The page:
author = "M. Rocco and M. Carson and R. Hantgan and J. McDonagh and J. Hermans",
year = "1983",
language = "English",
volume = "258",
pages = "14545--14549",
journal = "Journal of Biological Chemistry",
issn = "0021-9258",
publisher = "American Society for Biochemistry and Molecular Biology Inc.",
number = "23",

}

TY - JOUR

T1 - Dependence of the shape of the plasma fibronectin molecule on solvent composition. Ionic strength and glycerol content

AU - Rocco, M.

AU - Carson, M.

AU - Hantgan, R.

AU - McDonagh, J.

AU - Hermans, J.

PY - 1983

Y1 - 1983

N2 - Fibronectin has been purified to apparent homogeneity according to measurements of molecular weight and diffusion constant from light scattering and sedimentation in the analytical ultracentrifuge. This gives two estimates of molecular weight close to 500,000. (The difference with the gel electrophoretic value of 440,000 may indicate the presence of some material of molecular weight higher than that of the monomer). The (corrected) diffusion constant is found to decrease with ionic strength, much more rapidly in 30% glycerol than in water. A corresponding change occurs when the glycerol content is varied from 0 to 30% at moderate ionic strength, but at very low ionic strength the diffusion constant does not depend on glycerol content. It is concluded that fibronectin can occur in two extreme conformations: the open form, in 30% glycerol at moderate ionic strength, should correspond to the extended shapes visualized by others by electron microscopy of samples prepared from solutions containing glycerol, while the closed form occurs under more physiological conditions. The Stokes radii of these forms 14.5 and 9.6 nm, respectively, have been compared with calculated Stokes radii of chains of beads of overall length 140 nm having varying stiffness, simulated by a Monte Carlo procedure. These have a Stokes radius of 14.5 nm when made relatively extended to where the distance between chain ends averages 90 nm, as observed in the electron micrographs. When these chains are made very flexible, the Stokes radius reaches a limit of about 10 nm, apparently a lower limit to which a randomly coiled molecule of this size and volume may collapse in a disordered fashion. These results and electron micrographs obtained at low ionic strength suggest a tangled model of the compact form, rather than the ordered model recently proposed by others. Finally, some speculation is offered in regard to a possible physiological role of a conformation change of fibronectin.

AB - Fibronectin has been purified to apparent homogeneity according to measurements of molecular weight and diffusion constant from light scattering and sedimentation in the analytical ultracentrifuge. This gives two estimates of molecular weight close to 500,000. (The difference with the gel electrophoretic value of 440,000 may indicate the presence of some material of molecular weight higher than that of the monomer). The (corrected) diffusion constant is found to decrease with ionic strength, much more rapidly in 30% glycerol than in water. A corresponding change occurs when the glycerol content is varied from 0 to 30% at moderate ionic strength, but at very low ionic strength the diffusion constant does not depend on glycerol content. It is concluded that fibronectin can occur in two extreme conformations: the open form, in 30% glycerol at moderate ionic strength, should correspond to the extended shapes visualized by others by electron microscopy of samples prepared from solutions containing glycerol, while the closed form occurs under more physiological conditions. The Stokes radii of these forms 14.5 and 9.6 nm, respectively, have been compared with calculated Stokes radii of chains of beads of overall length 140 nm having varying stiffness, simulated by a Monte Carlo procedure. These have a Stokes radius of 14.5 nm when made relatively extended to where the distance between chain ends averages 90 nm, as observed in the electron micrographs. When these chains are made very flexible, the Stokes radius reaches a limit of about 10 nm, apparently a lower limit to which a randomly coiled molecule of this size and volume may collapse in a disordered fashion. These results and electron micrographs obtained at low ionic strength suggest a tangled model of the compact form, rather than the ordered model recently proposed by others. Finally, some speculation is offered in regard to a possible physiological role of a conformation change of fibronectin.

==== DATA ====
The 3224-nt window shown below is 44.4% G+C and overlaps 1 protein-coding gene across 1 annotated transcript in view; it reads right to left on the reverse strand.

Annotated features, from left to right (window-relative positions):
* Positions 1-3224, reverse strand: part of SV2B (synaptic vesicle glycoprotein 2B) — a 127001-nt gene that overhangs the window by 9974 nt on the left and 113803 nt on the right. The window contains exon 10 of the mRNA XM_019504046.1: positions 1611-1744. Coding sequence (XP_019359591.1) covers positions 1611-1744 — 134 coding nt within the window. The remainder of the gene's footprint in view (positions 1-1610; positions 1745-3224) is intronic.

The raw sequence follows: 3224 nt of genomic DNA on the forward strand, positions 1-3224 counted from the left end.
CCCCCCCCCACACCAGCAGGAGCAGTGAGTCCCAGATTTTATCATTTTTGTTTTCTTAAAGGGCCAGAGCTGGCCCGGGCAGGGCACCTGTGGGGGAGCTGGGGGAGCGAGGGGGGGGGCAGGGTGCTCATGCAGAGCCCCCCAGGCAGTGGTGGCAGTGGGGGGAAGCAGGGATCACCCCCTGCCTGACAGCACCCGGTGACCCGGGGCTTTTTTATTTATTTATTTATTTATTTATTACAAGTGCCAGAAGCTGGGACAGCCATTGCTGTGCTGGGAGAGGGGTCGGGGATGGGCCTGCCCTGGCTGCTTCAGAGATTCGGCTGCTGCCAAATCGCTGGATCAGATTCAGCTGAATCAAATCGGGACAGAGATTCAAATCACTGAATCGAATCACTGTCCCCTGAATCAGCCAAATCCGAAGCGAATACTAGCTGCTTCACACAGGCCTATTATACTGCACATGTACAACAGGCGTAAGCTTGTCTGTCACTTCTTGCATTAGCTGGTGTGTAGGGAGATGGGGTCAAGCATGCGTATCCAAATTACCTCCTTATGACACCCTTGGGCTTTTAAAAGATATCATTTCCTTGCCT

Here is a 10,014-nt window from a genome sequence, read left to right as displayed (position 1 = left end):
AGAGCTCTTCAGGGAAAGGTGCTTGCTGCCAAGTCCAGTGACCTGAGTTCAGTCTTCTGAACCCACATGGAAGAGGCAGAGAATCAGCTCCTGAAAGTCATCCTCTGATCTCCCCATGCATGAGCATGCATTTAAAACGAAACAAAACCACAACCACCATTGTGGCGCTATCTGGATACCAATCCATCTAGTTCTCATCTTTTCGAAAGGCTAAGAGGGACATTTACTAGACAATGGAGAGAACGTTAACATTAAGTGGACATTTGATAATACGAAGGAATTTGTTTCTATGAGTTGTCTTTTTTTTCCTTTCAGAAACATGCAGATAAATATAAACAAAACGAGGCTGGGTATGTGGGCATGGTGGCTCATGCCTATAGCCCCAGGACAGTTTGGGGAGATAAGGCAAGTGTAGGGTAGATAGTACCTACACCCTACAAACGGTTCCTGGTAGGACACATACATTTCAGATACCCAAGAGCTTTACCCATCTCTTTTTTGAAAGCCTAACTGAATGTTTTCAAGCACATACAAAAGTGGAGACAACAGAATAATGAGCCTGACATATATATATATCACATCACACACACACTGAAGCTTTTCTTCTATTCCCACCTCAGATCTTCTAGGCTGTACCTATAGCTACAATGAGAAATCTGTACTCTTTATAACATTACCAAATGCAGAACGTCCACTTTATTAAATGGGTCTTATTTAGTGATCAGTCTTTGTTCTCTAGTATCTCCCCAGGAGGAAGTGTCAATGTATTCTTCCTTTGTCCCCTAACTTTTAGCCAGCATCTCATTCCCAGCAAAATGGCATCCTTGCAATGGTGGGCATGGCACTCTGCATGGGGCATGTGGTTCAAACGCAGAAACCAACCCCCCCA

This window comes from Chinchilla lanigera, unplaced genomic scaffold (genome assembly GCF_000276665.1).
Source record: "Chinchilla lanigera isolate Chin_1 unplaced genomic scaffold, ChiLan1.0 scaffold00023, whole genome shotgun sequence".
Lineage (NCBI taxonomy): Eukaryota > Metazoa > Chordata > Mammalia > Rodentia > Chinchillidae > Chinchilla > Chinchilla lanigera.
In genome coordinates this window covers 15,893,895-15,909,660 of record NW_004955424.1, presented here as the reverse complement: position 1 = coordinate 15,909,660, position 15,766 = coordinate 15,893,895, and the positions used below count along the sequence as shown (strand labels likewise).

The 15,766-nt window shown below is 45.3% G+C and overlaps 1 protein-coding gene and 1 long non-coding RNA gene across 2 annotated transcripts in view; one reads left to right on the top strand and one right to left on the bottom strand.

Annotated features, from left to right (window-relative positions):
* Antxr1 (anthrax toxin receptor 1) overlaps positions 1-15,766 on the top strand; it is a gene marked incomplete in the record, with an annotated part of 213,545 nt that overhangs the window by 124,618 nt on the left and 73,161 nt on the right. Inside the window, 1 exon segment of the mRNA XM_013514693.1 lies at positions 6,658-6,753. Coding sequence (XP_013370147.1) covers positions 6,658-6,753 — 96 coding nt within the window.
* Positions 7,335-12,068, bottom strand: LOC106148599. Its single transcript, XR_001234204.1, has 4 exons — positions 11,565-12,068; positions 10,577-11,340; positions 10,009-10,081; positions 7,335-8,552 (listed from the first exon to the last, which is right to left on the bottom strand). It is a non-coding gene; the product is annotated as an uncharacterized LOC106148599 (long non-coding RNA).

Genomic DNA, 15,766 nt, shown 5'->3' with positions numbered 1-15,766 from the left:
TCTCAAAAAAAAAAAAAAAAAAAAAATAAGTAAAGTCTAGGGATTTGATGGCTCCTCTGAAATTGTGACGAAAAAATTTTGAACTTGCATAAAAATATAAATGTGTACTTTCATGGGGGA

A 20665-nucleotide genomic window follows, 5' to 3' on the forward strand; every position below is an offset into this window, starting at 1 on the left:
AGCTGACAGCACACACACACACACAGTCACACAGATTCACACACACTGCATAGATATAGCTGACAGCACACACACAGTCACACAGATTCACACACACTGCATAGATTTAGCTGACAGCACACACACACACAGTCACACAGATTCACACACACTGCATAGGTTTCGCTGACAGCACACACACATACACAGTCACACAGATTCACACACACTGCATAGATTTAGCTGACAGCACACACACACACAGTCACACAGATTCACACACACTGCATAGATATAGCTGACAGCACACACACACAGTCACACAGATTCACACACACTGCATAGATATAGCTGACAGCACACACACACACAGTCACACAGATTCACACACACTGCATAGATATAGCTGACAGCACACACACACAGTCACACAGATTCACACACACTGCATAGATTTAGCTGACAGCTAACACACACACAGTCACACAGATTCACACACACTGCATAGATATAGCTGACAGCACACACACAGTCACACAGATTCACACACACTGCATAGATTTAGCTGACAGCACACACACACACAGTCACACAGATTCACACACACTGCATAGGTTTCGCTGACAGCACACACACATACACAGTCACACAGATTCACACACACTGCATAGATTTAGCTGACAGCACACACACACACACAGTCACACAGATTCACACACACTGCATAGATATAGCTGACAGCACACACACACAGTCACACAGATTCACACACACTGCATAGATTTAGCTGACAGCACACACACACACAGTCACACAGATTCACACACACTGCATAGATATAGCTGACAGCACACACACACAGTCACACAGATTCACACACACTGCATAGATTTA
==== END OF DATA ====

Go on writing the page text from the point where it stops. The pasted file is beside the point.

UR - http://www.scopus.com/inward/record.url?scp=0021029447&partnerID=8YFLogxK

UR - http://www.scopus.com/inward/citedby.url?scp=0021029447&partnerID=8YFLogxK

M3 - Article

C2 - 6643501

AN - SCOPUS:0021029447

VL - 258

SP - 14545

EP - 14549

JO - Journal of Biological Chemistry

JF - Journal of Biological Chemistry

SN - 0021-9258

IS - 23

ER -